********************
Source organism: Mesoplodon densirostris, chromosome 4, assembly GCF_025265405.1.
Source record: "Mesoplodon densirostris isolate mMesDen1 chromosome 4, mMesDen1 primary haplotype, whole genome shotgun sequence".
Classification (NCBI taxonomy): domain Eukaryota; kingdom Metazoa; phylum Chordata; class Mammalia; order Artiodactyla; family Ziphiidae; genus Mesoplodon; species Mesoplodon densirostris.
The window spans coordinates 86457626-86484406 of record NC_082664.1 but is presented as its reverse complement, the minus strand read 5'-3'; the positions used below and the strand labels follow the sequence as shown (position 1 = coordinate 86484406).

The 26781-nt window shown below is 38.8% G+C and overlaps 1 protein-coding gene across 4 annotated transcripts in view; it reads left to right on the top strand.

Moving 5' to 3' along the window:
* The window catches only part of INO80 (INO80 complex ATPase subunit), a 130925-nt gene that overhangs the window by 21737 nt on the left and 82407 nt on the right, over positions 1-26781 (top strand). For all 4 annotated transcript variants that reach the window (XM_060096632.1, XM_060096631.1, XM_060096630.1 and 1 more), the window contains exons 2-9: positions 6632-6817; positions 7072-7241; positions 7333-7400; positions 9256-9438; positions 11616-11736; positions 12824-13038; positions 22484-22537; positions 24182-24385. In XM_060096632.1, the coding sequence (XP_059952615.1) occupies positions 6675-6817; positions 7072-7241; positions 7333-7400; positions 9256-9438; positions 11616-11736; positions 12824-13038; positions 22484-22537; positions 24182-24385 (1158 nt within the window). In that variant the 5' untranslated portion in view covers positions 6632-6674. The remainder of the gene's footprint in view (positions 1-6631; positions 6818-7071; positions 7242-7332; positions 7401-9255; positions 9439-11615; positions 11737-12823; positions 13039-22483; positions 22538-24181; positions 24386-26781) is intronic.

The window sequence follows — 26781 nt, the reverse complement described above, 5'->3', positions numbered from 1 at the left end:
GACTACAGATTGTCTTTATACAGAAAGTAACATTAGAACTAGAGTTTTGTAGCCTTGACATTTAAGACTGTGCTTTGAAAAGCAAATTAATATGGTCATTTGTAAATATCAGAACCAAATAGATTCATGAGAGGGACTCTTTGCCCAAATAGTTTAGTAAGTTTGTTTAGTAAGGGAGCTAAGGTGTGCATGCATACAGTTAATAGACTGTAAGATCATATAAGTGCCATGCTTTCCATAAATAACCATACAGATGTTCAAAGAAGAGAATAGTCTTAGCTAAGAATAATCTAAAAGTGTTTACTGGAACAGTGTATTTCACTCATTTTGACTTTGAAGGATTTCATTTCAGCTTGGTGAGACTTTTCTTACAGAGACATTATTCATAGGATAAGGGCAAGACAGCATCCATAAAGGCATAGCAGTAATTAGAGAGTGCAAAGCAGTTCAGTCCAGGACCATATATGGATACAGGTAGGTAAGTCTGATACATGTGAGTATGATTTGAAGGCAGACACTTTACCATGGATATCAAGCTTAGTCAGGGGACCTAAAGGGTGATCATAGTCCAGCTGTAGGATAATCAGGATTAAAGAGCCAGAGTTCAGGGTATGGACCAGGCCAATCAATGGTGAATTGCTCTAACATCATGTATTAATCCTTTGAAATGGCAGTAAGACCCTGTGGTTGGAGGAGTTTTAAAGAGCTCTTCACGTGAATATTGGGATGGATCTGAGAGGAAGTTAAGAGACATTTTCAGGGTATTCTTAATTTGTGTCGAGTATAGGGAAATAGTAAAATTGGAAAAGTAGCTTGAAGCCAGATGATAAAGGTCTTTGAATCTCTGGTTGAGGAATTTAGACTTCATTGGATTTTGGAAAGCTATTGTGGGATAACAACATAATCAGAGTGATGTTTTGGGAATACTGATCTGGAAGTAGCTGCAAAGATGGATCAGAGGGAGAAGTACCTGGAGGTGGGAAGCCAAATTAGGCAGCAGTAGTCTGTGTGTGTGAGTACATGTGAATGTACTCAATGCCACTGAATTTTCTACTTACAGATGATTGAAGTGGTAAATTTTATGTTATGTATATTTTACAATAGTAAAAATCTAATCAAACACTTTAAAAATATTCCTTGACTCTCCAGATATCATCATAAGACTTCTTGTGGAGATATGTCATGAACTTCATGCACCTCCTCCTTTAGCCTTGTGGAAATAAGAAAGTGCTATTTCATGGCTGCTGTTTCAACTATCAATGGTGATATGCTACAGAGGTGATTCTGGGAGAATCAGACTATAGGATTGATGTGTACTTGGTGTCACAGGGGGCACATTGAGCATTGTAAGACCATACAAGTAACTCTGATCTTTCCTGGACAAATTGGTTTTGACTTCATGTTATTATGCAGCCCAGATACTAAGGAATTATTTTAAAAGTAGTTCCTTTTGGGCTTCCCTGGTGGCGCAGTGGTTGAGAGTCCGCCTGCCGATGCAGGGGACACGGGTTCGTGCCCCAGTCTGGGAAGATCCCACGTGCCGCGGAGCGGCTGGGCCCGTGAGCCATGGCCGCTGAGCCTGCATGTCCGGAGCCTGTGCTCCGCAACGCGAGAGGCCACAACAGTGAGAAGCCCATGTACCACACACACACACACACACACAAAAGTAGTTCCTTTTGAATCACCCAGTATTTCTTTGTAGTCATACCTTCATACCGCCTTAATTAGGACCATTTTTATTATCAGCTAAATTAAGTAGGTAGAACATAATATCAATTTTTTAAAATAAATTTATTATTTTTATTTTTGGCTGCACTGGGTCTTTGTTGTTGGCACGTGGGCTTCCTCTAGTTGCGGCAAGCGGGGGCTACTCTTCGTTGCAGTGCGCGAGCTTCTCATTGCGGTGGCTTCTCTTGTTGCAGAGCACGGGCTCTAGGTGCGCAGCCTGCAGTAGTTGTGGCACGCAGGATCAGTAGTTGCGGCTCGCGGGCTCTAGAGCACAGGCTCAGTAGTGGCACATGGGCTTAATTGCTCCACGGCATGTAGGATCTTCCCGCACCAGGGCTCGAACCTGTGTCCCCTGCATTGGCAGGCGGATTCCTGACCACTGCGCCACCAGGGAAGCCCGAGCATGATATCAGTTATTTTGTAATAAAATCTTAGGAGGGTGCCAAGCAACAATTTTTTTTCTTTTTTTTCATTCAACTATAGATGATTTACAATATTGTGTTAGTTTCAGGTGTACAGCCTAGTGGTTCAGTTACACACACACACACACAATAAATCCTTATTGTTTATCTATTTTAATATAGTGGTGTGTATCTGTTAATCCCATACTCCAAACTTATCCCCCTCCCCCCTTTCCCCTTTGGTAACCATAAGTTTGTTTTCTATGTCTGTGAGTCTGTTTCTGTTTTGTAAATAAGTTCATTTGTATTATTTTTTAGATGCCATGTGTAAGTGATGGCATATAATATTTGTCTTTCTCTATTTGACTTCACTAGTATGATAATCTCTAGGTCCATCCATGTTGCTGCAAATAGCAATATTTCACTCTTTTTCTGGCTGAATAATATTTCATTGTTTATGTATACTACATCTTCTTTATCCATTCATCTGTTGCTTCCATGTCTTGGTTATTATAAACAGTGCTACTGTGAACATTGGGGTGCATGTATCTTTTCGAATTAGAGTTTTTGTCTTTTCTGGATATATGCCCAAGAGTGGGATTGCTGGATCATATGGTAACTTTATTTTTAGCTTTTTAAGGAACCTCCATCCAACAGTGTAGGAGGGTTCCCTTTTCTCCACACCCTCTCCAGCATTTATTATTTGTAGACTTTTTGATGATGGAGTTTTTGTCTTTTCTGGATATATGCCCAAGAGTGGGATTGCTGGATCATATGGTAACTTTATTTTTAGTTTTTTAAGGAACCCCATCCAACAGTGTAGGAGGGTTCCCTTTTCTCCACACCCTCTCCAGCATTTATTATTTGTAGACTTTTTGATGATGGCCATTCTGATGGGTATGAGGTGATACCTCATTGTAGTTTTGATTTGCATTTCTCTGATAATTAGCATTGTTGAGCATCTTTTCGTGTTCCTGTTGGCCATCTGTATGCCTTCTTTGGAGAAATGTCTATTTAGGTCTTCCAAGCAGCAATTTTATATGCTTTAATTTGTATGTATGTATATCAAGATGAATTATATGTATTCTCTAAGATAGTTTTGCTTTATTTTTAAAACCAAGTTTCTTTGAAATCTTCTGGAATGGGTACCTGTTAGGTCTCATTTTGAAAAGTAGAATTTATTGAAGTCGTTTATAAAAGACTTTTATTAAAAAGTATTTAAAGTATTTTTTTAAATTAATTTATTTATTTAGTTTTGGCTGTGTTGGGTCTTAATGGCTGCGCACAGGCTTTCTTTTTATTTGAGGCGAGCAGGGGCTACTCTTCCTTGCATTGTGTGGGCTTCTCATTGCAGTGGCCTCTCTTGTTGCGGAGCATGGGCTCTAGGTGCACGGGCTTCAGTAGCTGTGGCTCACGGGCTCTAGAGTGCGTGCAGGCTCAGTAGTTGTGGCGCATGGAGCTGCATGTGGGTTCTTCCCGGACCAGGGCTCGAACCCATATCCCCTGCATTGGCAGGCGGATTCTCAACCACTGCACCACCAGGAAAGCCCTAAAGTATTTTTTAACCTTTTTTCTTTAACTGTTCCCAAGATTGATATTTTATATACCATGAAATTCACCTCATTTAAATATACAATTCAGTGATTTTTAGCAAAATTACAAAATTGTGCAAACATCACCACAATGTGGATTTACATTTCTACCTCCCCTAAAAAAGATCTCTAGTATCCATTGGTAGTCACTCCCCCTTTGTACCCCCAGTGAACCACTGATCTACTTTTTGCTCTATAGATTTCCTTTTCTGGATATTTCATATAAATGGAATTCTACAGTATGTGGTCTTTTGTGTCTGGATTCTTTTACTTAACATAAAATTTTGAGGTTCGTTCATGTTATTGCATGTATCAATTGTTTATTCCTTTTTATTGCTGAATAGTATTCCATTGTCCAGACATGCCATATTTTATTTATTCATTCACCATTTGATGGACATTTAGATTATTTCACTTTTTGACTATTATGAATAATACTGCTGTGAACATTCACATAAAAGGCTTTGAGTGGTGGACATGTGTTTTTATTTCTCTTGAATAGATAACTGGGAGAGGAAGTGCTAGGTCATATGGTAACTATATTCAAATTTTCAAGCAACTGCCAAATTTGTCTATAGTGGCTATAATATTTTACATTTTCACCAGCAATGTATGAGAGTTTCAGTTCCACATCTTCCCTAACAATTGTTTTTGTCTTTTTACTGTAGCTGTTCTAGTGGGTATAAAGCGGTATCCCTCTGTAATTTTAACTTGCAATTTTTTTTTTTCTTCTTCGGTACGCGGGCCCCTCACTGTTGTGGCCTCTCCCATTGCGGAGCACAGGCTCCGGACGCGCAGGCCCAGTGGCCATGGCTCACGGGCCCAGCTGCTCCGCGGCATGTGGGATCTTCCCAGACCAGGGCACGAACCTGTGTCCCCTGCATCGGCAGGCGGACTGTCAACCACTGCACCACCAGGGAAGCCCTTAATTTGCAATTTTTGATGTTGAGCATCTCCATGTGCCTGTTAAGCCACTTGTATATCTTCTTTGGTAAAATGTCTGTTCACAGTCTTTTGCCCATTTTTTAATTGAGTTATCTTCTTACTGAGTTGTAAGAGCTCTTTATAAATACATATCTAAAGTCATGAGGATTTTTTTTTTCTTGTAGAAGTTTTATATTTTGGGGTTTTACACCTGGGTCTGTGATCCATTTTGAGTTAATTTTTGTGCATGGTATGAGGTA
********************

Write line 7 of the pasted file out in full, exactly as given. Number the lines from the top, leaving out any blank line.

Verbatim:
* The window catches only part of INO80 (INO80 complex ATPase subunit), a 130925-nt gene that overhangs the window by 21737 nt on the left and 82407 nt on the right, over positions 1-26781 (top strand). For all 4 annotated transcript variants that reach the window (XM_060096632.1, XM_060096631.1, XM_060096630.1 and 1 more), the window contains exons 2-9: positions 6632-6817; positions 7072-7241; positions 7333-7400; positions 9256-9438; positions 11616-11736; positions 12824-13038; positions 22484-22537; positions 24182-24385. In XM_060096632.1, the coding sequence (XP_059952615.1) occupies positions 6675-6817; positions 7072-7241; positions 7333-7400; positions 9256-9438; positions 11616-11736; positions 12824-13038; positions 22484-22537; positions 24182-24385 (1158 nt within the window). In that variant the 5' untranslated portion in view covers positions 6632-6674. The remainder of the gene's footprint in view (positions 1-6631; positions 6818-7071; positions 7242-7332; positions 7401-9255; positions 9439-11615; positions 11737-12823; positions 13039-22483; positions 22538-24181; positions 24386-26781) is intronic.